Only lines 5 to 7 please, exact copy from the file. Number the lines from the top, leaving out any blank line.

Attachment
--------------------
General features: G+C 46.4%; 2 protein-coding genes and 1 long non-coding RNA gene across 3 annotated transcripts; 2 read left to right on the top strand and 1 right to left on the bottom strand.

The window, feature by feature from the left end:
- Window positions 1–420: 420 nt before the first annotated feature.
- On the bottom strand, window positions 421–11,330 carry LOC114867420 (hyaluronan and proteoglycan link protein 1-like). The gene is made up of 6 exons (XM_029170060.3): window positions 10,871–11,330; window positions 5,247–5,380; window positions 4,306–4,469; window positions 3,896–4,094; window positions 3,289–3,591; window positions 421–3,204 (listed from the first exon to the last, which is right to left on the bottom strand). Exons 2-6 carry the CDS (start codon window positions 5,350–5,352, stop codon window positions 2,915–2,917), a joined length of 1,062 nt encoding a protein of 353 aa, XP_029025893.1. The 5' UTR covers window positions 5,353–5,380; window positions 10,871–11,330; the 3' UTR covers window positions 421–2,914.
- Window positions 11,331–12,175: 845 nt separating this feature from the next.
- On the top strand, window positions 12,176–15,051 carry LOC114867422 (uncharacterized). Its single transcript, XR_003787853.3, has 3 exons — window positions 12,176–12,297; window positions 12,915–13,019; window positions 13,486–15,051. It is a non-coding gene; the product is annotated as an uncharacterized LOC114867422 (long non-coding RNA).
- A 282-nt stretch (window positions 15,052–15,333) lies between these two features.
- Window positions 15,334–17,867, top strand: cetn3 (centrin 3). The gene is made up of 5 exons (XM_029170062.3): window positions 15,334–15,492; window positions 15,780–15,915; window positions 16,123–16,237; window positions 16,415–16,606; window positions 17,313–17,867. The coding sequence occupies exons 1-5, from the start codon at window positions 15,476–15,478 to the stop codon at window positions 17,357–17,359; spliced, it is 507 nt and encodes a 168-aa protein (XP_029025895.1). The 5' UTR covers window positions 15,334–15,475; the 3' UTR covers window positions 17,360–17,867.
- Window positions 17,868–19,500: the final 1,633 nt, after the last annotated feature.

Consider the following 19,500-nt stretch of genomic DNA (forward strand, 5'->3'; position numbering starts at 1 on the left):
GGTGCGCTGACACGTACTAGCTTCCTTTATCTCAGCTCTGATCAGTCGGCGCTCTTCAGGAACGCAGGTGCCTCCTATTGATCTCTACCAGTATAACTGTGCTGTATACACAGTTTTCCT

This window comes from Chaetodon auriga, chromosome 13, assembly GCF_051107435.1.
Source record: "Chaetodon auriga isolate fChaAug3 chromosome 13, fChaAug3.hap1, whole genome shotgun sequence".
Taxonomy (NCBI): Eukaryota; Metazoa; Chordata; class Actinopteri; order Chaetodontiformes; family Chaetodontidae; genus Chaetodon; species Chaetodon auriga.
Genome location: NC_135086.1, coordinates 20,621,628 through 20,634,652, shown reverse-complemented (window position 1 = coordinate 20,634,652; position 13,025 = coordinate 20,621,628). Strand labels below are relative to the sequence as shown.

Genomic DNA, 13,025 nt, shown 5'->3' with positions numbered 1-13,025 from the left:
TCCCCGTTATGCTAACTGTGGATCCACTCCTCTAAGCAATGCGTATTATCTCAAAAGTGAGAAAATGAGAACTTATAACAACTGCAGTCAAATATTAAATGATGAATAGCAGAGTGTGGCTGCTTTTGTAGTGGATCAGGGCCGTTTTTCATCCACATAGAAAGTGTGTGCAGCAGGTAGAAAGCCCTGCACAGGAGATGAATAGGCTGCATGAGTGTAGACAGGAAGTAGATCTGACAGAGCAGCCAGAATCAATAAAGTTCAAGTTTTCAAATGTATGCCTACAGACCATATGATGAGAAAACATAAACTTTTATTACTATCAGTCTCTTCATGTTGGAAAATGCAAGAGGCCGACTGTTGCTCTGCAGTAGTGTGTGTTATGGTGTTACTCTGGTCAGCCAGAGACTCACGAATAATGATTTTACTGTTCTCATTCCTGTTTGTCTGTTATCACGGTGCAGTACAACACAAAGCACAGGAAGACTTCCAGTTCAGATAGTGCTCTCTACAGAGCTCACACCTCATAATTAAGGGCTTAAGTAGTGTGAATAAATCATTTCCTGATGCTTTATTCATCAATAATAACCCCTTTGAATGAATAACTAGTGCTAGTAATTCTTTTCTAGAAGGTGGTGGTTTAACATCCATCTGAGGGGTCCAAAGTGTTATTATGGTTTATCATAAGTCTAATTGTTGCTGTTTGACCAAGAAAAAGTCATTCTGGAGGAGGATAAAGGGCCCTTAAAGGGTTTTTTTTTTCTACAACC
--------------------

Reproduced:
- Window positions 11,331–12,175: 845 nt separating this feature from the next.
- On the top strand, window positions 12,176–15,051 carry LOC114867422 (uncharacterized). Its single transcript, XR_003787853.3, has 3 exons — window positions 12,176–12,297; window positions 12,915–13,019; window positions 13,486–15,051. It is a non-coding gene; the product is annotated as an uncharacterized LOC114867422 (long non-coding RNA).
- A 282-nt stretch (window positions 15,052–15,333) lies between these two features.